## Monday, February 18, 2013

### Batting title and walks

Question:  Buster Posey had the best batting average in the National League in 2012, 0.336, 178 hits in 530 at bats.  Andrew McCutchen had the second best batting average in the league – 0.327, 194 hits in 593 at bats.  Had Andrew McCutchen received more walks and made fewer outs he would have had a higher batting average.  How many more walks or fewer outs would have resulted in Andrew McCutchen winning the batting title?

Answer:  A batting average is hits divided by at bats.  A walk is not at bat.  If Andrew McCutchen had walked more and had fewer at bats his batting average would have been higher.

Andrew McCutchen had 194 hits.  Solve this problem by using the definition of batting average to solve for the number of at bats consistent with 194 hits and a 0.336 average.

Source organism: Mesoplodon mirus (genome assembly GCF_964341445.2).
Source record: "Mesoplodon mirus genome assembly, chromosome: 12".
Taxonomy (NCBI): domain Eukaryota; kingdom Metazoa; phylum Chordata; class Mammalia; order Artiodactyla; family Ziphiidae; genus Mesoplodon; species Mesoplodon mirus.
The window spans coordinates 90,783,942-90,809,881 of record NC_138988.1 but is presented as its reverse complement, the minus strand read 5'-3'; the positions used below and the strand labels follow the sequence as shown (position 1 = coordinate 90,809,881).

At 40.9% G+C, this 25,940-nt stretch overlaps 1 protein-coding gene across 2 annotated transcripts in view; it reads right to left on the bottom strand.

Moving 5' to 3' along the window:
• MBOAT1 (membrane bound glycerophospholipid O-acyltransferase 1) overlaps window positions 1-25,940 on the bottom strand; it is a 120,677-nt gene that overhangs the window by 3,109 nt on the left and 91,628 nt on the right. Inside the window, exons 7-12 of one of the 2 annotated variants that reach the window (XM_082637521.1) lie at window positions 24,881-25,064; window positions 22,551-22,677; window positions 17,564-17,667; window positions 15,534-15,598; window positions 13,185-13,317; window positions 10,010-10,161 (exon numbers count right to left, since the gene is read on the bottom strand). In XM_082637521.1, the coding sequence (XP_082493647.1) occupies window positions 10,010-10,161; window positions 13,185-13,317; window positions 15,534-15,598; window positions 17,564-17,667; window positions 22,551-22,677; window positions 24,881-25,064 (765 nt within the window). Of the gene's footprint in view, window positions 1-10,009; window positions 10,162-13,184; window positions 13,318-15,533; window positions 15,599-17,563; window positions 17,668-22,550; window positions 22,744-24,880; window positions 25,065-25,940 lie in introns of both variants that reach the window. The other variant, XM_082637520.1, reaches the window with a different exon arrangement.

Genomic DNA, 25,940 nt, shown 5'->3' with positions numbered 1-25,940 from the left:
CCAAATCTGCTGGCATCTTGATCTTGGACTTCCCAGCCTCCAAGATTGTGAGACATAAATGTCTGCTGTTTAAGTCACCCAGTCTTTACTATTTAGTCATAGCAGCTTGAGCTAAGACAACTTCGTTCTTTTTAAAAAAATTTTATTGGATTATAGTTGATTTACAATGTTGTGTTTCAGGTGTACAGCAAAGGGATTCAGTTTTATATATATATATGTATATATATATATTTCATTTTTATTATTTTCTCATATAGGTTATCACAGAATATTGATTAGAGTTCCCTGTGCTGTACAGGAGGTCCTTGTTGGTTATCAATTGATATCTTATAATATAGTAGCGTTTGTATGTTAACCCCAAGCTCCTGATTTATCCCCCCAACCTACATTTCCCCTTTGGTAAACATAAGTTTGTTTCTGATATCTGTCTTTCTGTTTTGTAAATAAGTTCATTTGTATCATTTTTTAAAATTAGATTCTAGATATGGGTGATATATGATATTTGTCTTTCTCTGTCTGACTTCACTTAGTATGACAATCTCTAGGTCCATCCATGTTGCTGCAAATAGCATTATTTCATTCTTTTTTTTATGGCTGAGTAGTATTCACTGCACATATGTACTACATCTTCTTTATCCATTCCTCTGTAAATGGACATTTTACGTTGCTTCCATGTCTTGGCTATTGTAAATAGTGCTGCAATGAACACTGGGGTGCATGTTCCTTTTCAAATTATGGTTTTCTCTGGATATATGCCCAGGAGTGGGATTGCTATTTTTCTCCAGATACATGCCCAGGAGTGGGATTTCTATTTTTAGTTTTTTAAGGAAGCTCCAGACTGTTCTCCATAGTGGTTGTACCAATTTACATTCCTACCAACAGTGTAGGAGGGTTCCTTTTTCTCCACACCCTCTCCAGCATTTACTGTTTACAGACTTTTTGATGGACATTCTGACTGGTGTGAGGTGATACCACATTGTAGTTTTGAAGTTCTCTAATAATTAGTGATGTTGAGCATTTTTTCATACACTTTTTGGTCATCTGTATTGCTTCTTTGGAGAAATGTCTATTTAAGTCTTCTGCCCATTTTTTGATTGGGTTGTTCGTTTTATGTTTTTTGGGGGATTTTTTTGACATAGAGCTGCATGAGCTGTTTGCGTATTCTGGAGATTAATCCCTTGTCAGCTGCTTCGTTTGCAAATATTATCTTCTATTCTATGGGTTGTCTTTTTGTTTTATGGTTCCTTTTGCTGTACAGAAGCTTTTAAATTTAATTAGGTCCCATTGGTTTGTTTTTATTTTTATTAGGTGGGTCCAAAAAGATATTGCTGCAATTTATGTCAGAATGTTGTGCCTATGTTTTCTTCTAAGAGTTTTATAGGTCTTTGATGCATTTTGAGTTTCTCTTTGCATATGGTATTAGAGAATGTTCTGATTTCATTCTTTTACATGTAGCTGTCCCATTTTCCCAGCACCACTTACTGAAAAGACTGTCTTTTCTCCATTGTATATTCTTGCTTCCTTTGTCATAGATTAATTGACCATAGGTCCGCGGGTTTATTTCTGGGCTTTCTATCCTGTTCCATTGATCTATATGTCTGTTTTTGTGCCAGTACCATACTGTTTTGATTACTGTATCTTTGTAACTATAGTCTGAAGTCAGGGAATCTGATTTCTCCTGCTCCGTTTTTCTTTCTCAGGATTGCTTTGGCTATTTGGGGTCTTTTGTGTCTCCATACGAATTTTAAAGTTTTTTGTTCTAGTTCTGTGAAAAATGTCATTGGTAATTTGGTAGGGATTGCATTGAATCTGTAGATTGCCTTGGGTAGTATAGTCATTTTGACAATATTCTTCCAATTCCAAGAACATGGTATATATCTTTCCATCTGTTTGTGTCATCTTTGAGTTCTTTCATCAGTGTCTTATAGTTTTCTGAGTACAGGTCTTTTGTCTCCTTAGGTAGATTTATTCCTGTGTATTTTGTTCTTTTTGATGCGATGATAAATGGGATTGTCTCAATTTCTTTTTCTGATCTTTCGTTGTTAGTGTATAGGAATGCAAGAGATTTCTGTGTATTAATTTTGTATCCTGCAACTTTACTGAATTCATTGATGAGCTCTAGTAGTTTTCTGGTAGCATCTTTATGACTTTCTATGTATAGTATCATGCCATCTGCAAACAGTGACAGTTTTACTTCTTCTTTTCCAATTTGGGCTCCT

0.336=(194/AB)

Or

AB=194/0.336

Or

AB=577.38

577.38 is the breakeven point.  However, there is no such thing as a fractional at bat.  At AB=577, Andrew McCutchen has a higher batting average than Buster Posey.

Andrew McCutchen actually had 593 at bats.  An additional 16 walks (593-577) would have given Andrew McCutchen the batting title.

This problem could also be solved with algebra.

X is the number of additional walks

593-X is the number of at bats after X additional walks

From the batting average definition:

0.336=194/(593-X)

or

193=0.336*593-0.336*X

Or

0.336*X=0.336*593-194

or

X=(199.248-194)/0.336

X=15.6

Again, there is no such thing as a fractional walk   Had Andrew McCutchen walked an additional 16 times he would have won the batting title.